Tough Interview Questions

4 Tips To Answer Tough Interview Questions Correctly


From blatant interview questions like, “What’s your greatest weakness, weakest attribute, or most significant failure.” To soft, “What might your previous employer say?” Even softer, “You certainly seem to have a lot of strengths, but we understand no one is perfect.”

The question will come one way or another, everyone knows it, yet still befuddled by it.

There have been many Rules of Thumb (R.O.T.) developed over the years, from making light of the question with an answer like “Pizza!” to true confessions, putting a cloud over everyone, to developing a response that actually demonstrates a strength, “I tend to be a workaholic,” or “perfectionist.” (Yuk!)

In principle, Rules of Thumb are meant to have very broad application such as, “when in doubt, get out.” Great advice if you are in the middle of an intersection and the light changes. Would it apply in the final seconds of a game, you’re down three points and have the ball? What, you’re going to walk off the floor? I don’t think so. I find many R.O.T. (pun intended) to be off the mark and misleading. What may be good for one may not be for another. That is not to say there are no rules that can be applied; there are. Just choose your medicine carefully.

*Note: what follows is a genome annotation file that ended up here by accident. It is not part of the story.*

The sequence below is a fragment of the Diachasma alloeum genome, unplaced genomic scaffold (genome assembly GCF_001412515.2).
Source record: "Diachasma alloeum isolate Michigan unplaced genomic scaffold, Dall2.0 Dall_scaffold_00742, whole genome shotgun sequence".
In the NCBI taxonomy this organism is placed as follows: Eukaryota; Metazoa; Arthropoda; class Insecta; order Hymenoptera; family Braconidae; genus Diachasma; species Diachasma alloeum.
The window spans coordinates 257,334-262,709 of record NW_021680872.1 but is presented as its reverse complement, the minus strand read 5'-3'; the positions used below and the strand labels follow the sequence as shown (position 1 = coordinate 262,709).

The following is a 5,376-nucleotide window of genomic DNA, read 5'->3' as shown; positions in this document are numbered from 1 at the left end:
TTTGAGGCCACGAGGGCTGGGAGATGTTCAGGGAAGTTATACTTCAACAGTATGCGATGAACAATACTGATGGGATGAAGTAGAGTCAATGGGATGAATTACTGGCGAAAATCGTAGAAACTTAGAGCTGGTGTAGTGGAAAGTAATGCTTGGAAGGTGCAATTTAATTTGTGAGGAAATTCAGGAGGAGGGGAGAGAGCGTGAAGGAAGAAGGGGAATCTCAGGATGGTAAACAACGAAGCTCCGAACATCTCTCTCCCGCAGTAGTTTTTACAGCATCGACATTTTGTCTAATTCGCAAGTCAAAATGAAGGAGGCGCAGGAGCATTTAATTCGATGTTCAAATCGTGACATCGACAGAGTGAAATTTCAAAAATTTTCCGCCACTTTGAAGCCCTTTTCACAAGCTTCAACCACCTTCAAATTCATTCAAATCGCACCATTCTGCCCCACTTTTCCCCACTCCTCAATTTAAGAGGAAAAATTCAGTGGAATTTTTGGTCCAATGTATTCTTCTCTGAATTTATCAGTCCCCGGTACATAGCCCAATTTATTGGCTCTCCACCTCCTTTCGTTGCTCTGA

When you have to answer tough interview questions, here’s the first rule…

Interview Rule #1 – Stay Positive… ALWAYS!

The “what’s your greatest weakness” question is your opportunity to shine. One way is to demonstrate you are a positive person by nature. Everyone likes a person with a positive nature, right? Remember you are in the interview to make yourself desirable for hiring, so you might say, “I rarely sit there and think of myself in those terms, nevertheless, I do want to respond to your question,” or something on those lines.

Notice by the way I did not say, “I rarely sit there and think of my weaknesses.” Here’s a rule of thumb that always applies: Do not use or repeat negative terms, even if the interviewer throws it out there.

Here are three other rules I suggest you follow for efficient interview preparation:

Interview Rule #2 – No Superlatives!

Keep it singular. Superlatives such as “weakest” or “worst” or “biggest” indicate the greatest degree of whatever is it describing. “Worst weakness” is the weakness of the highest degree implying there are other weaknesses of varying degrees but weaknesses nonetheless. That begs the question, “What are some others?” Likewise, “need most to improve” implies there are others areas for improvement. In any case, try this as an alternative, “If I had to come up with one…” (No negatives, no multiples.)